OVERTONS. Cylindrical, tunable, built in fipple. Hand made in the full range of keys by Bernard Overton, by Colin Goldie. Overtons are fine whistles, with consistently good reviews, favored by many professional players. The Overton Low D was the original Low D whistle.

Here's a recent Overton Price list and contact information for Overtons. PRICES ARE IN EUROS

Models Available

Soprano F, E, Eb, D, C#, C    € 125

Mezzo-Soprano: B, Bb, A      € 142

Alto: Ab, G, F                     € 158

Tenor:  E, Eb, D, C#            € 175

Baritone: C, B                     € 190

Bass: Bb, A,                       € 206

Bass: G                             € 230

 

Now, note that Overton is making BASS whistles. That's lower than low. We'll call these "Really Low whistles." I am sure they are impossible to play, but that's another story.) 

 

Bernard Overton

61, Heath Lane

Brinklow, Rugby

Warwickshire CV23 0NR

ENGLAND

Telephone: (01788) 832404

Colin Goldie

Email: goldie@overton.de 

 

Colin Goldie anodized Overtons.

Colin Goldie is now creating some whistles which are done in special colors through an anodizing process. It's more expensive, but it looks great. He is only doing this by custom order.

 

Much more information on the Overton website:

http://www.overton.de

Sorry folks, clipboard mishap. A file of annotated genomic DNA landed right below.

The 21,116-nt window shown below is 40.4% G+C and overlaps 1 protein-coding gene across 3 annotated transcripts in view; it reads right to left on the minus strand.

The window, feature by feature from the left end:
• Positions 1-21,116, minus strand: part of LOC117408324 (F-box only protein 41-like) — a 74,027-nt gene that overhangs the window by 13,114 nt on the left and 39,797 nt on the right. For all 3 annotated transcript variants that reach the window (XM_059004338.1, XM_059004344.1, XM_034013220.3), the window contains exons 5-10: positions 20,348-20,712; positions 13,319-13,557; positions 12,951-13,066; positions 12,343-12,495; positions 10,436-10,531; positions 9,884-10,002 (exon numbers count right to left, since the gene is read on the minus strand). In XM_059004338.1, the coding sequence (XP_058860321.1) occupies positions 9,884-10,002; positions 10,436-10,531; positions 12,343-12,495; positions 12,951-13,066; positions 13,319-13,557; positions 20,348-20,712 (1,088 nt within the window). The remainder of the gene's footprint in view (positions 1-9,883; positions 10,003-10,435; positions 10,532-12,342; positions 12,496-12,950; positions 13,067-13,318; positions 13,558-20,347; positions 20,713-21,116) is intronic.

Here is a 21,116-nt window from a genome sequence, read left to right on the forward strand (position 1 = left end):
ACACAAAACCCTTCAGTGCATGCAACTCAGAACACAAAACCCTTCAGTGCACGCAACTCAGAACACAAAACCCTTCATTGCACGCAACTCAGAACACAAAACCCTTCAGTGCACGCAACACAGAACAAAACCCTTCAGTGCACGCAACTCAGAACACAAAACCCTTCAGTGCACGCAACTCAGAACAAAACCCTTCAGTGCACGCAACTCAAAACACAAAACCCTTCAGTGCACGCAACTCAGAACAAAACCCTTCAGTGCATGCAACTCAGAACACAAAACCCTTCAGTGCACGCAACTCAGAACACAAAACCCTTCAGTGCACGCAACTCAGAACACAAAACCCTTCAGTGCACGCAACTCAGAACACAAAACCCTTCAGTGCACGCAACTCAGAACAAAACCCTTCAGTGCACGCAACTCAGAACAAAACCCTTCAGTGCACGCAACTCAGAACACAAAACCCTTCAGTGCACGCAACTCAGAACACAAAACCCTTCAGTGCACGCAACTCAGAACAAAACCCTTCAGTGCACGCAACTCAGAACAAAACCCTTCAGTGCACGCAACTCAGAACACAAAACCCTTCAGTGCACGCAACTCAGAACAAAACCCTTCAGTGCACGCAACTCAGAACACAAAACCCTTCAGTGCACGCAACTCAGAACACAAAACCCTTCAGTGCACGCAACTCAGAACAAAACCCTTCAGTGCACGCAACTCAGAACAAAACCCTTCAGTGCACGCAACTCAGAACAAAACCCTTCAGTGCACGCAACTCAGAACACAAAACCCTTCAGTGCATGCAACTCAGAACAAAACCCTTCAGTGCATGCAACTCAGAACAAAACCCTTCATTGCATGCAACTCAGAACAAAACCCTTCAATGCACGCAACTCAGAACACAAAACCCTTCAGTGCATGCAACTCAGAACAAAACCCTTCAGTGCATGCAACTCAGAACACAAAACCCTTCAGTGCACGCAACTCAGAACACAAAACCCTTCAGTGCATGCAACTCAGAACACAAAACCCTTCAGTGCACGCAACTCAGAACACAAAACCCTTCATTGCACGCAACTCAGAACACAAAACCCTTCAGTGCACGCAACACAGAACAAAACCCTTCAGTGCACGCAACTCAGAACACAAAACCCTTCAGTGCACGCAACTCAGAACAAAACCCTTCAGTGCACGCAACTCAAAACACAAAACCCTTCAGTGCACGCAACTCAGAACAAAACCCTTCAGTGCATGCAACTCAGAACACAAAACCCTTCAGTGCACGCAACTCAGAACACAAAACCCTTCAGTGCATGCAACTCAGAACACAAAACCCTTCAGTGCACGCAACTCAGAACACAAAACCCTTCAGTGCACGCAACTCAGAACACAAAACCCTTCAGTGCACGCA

CHIEFTAINS. Factory-made whistles which were probably originally patterned after Overtons. My own bias is that the factory approach may lower the price a bit (which is a good thing) but I would imagine that some decline in quality may be the compromise.  This has been debated a great deal. The whistles are cylindrical aluminum alloy, built in fipple, tunable and nontunable models available. Phil Hardy developed these during the time he was a licensed maker of Overtons. Because of the confusion, Chieftains were sometimes sold as Overtons. The prices are somewhat lower than Overtons. I believe non-tunable range from about $110-$200. I believe tunables should be around $180-190. I have generally heard positive reviews on Chieftain whistles. My overall impression is that they are very good whistles, but I am not at all convinced at this point that they are as good as Overtons.  This is, of course, a matter of opinion.

I got this from an email sent to me by Phil in January 2004: